A brief list of false dichotomies

In the world of web development, there are many choices that are commonly presented as true or false, black and white, Boolean, binary values, when in fact they exist in a grey goo of quantum uncertainty. Here are just three of them…

Accessible and inaccessible

Oh, would that it were so simple! If accessibility were a “feature” that could be controlled with the flick of a switch, or the completion of a checklist, front-end web development would be a whole lot easier. Instead it’s a tricky area with no off-the-shelf solutions and where the answer to almost every question is “it depends.” Solving an accessibility issue for one set of users may well create problems for another. Like I said: tricky.

Documents and applications

Remember when we were all publishing documents on the web, but then there was that all-changing event and then we all started making web apps instead? No? Me neither. In fact, I have yet to hear a definition of what exactly constitutes a web app. If it means any URL that allows the user to interact with the contents, then any document with the slightest smattering of JavaScript must be considered an application. Yet even on the desktop, applications like email clients, graphics programs and word processors are based around the idea of creating, editing and deleting documents.

Perhaps a web app, like obscenity, cannot be defined but can only be recognised. I can point to Gmail and say “that’s a web app.” I can point to a blog post and say “that’s a document.” But what about a Wikipedia article? It’s a document, but one that I or anyone else can edit. What about Twitter? Is it a collection of documents of fewer than 140 characters, or is it a publishing tool?

The truth is that these sites occupy a sliding scale from document to application. Rather than pin them to either end of that scale, I’m just going to carry on calling them websites.

Desktop and mobile

The term “mobile phone” works better than “cell phone” because it defines a phone by its usage rather than a particular technology. But it turns out that the “phone” part is just as technologically rigid. Hence the rise of the term “mobile device” to cover all sorts of compact Turing machines, some of which just happen to be phones.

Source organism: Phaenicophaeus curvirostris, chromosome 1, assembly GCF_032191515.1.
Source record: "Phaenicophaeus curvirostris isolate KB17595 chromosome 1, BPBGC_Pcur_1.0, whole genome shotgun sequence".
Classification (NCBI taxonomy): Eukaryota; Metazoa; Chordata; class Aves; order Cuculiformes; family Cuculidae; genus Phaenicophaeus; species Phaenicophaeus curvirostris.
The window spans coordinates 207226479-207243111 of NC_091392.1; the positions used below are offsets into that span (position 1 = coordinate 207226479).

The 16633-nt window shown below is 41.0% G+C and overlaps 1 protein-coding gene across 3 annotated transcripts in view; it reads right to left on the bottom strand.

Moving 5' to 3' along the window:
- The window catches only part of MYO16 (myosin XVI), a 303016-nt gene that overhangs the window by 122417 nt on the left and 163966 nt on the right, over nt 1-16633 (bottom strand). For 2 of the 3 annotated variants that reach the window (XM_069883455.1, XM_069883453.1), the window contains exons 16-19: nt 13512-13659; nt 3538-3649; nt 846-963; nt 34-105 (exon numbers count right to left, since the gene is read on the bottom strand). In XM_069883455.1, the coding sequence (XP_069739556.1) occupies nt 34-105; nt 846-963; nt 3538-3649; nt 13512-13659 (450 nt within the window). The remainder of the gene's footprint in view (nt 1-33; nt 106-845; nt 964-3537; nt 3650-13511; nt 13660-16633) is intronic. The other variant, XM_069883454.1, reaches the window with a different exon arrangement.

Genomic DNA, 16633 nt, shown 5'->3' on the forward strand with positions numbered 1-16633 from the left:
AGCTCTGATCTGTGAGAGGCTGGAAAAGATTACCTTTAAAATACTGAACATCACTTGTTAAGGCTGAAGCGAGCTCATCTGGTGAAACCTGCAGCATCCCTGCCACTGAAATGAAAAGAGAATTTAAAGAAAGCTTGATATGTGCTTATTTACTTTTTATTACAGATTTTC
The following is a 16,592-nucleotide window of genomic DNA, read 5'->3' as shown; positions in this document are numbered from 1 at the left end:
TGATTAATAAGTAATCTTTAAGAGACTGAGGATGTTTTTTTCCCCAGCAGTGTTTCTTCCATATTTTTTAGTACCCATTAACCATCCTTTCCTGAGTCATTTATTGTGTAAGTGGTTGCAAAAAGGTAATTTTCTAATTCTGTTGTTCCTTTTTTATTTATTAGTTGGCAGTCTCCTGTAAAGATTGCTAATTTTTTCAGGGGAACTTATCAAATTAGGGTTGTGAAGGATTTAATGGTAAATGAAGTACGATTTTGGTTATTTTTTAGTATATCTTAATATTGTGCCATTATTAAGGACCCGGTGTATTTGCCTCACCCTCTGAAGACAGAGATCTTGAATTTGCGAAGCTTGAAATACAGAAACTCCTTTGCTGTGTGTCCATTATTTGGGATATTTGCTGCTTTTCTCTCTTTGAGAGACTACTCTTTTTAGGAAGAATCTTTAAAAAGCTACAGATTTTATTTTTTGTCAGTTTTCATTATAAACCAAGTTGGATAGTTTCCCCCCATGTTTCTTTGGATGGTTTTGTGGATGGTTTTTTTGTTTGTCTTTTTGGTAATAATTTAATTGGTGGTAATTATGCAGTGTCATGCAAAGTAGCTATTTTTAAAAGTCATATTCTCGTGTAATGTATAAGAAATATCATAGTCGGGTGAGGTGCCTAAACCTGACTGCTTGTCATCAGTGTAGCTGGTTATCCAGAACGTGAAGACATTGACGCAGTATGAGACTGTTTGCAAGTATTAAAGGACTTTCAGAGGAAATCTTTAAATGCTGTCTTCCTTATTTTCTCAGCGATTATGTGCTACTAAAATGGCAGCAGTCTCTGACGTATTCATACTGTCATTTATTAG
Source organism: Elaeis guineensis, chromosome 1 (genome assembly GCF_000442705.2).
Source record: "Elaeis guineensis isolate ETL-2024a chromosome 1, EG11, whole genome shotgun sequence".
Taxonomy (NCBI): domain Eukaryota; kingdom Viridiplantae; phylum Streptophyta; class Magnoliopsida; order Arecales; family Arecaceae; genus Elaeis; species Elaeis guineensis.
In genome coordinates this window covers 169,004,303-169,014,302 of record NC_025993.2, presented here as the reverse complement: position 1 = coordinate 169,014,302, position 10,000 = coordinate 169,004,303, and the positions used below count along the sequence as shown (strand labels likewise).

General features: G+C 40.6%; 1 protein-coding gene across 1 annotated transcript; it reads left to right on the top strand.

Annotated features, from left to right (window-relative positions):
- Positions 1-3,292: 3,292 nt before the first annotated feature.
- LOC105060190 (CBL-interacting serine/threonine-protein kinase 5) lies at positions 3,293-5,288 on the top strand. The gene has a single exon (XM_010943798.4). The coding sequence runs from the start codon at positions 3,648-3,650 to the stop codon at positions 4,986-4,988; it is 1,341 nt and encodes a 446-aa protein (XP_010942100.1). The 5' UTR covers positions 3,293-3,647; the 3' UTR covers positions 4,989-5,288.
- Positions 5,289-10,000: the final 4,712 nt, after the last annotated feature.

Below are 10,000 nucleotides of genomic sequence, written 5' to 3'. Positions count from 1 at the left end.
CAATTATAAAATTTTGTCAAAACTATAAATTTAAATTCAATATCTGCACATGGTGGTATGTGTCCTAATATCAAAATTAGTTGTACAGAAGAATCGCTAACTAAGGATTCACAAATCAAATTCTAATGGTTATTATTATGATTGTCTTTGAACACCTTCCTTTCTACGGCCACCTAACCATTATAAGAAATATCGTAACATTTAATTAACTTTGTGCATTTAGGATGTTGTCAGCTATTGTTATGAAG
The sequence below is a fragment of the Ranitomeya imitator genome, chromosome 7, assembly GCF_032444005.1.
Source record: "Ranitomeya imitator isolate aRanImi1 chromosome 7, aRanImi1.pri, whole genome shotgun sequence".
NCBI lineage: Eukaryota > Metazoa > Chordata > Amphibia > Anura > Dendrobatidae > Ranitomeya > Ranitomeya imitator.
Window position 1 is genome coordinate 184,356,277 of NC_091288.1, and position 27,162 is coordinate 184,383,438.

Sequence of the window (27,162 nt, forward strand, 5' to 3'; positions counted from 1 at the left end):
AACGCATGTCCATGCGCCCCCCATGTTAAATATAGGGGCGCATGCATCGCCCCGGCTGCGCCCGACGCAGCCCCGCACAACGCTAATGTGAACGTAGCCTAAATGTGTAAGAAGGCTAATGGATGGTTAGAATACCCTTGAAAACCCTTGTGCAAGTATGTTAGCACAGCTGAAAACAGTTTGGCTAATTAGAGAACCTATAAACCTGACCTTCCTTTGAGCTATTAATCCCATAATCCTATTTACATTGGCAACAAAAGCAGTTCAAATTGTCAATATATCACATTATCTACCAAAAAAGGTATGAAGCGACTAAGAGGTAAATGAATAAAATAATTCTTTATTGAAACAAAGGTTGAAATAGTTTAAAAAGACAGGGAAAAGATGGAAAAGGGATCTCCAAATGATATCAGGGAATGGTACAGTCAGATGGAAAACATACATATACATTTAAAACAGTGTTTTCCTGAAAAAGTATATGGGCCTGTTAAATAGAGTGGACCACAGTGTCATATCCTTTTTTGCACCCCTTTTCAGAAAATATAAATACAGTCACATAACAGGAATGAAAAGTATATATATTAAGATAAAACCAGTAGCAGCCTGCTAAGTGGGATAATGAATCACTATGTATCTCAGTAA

In web development, we speak now of “designing for mobile,” but what does that mean? Is it literally the context of not being stationary that makes the difference? If so, I should be served up a different experience when I use my portable device in the street to when I use the same device sitting down in the comfort of my home or office.

Is it the bandwidth that makes the difference? That would imply that non-mobile devices don’t suffer from network scarcity. Nothing could be further from the truth. Performance is equally important on the desktop. It may even be more important. While a user may expect a certain amount of latency when they’re out and about, they are going to have little patience for any site that responds in a less than snappy manner when they’re at home connected with a fat pipe.

Is it screen size that matters? That would make my iPod Touch a mobile device, even though whenever I’m surfing the web on it, I am doing so over WiFi rather than Edge, 3G, or any other narrow network. What about an iPad? Or a netbook? When I was first making websites, the most common monitor resolution was 640 by 480 pixels. Would those monitors today be treated as mobile devices simply because of the dimensions of the screen?

I’ll leave the last word on this to Joaquin Lippincott who wrote this in a follow-up comment to his excellent article, Stop! You are doing mobile wrong!:

Devices really should be treated as a spectrum (based on capabilities) rather than put into a mobile vs. desktop bin.

Have you published a response to this? :